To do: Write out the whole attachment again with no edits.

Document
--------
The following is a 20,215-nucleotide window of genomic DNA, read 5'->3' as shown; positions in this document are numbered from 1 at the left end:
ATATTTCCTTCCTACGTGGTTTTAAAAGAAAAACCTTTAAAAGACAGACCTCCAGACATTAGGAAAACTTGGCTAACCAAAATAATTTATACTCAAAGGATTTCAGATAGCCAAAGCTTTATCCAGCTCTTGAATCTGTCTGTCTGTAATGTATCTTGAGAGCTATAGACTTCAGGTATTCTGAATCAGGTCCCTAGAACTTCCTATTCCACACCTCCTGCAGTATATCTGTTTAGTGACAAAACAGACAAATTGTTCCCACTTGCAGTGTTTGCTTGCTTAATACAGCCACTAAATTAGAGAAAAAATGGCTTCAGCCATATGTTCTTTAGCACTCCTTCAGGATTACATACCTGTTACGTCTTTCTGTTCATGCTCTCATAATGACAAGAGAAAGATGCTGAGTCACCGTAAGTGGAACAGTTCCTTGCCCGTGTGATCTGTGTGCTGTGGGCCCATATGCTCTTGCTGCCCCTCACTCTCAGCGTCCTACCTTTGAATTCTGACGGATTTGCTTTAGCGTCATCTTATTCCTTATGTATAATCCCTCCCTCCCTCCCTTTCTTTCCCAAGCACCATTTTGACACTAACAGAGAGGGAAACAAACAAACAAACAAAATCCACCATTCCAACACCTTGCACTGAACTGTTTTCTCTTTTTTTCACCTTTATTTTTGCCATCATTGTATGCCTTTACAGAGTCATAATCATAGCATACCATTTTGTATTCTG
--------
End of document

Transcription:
The following is a 20,215-nucleotide window of genomic DNA, read 5'->3' as shown; positions in this document are numbered from 1 at the left end:
ATATTTCCTTCCTACGTGGTTTTAAAAGAAAAACCTTTAAAAGACAGACCTCCAGACATTAGGAAAACTTGGCTAACCAAAATAATTTATACTCAAAGGATTTCAGATAGCCAAAGCTTTATCCAGCTCTTGAATCTGTCTGTCTGTAATGTATCTTGAGAGCTATAGACTTCAGGTATTCTGAATCAGGTCCCTAGAACTTCCTATTCCACACCTCCTGCAGTATATCTGTTTAGTGACAAAACAGACAAATTGTTCCCACTTGCAGTGTTTGCTTGCTTAATACAGCCACTAAATTAGAGAAAAAATGGCTTCAGCCATATGTTCTTTAGCACTCCTTCAGGATTACATACCTGTTACGTCTTTCTGTTCATGCTCTCATAATGACAAGAGAAAGATGCTGAGTCACCGTAAGTGGAACAGTTCCTTGCCCGTGTGATCTGTGTGCTGTGGGCCCATATGCTCTTGCTGCCCCTCACTCTCAGCGTCCTACCTTTGAATTCTGACGGATTTGCTTTAGCGTCATCTTATTCCTTATGTATAATCCCTCCCTCCCTCCCTTTCTTTCCCAAGCACCATTTTGACACTAACAGAGAGGGAAACAAACAAACAAACAAAATCCACCATTCCAACACCTTGCACTGAACTGTTTTCTCTTTTTTTCACCTTTATTTTTGCCATCATTGTATGCCTTTACAGAGTCATAATCATAGCATACCATTTTGTATTCTG